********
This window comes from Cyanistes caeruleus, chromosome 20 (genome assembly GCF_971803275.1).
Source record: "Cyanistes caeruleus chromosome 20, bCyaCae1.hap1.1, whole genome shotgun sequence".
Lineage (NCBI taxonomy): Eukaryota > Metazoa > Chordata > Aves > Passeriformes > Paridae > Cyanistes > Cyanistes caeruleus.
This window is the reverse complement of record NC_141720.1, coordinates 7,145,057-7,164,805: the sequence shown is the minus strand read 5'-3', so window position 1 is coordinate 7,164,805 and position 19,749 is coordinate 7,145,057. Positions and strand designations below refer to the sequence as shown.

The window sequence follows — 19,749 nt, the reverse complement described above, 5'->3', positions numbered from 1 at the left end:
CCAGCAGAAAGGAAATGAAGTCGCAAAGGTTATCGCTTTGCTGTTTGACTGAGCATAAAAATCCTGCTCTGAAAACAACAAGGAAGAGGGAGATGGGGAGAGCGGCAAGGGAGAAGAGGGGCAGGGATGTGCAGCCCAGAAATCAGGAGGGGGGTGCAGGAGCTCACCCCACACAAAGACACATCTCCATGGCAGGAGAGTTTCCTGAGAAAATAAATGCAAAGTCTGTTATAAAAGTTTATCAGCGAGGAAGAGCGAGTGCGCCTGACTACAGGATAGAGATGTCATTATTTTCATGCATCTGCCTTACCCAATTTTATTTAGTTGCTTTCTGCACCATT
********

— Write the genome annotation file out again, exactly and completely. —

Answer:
This window comes from Cyanistes caeruleus, chromosome 20 (genome assembly GCF_971803275.1).
Source record: "Cyanistes caeruleus chromosome 20, bCyaCae1.hap1.1, whole genome shotgun sequence".
Lineage (NCBI taxonomy): Eukaryota > Metazoa > Chordata > Aves > Passeriformes > Paridae > Cyanistes > Cyanistes caeruleus.
This window is the reverse complement of record NC_141720.1, coordinates 7,145,057-7,164,805: the sequence shown is the minus strand read 5'-3', so window position 1 is coordinate 7,164,805 and position 19,749 is coordinate 7,145,057. Positions and strand designations below refer to the sequence as shown.

The window sequence follows — 19,749 nt, the reverse complement described above, 5'->3', positions numbered from 1 at the left end:
CCAGCAGAAAGGAAATGAAGTCGCAAAGGTTATCGCTTTGCTGTTTGACTGAGCATAAAAATCCTGCTCTGAAAACAACAAGGAAGAGGGAGATGGGGAGAGCGGCAAGGGAGAAGAGGGGCAGGGATGTGCAGCCCAGAAATCAGGAGGGGGGTGCAGGAGCTCACCCCACACAAAGACACATCTCCATGGCAGGAGAGTTTCCTGAGAAAATAAATGCAAAGTCTGTTATAAAAGTTTATCAGCGAGGAAGAGCGAGTGCGCCTGACTACAGGATAGAGATGTCATTATTTTCATGCATCTGCCTTACCCAATTTTATTTAGTTGCTTTCTGCACCATT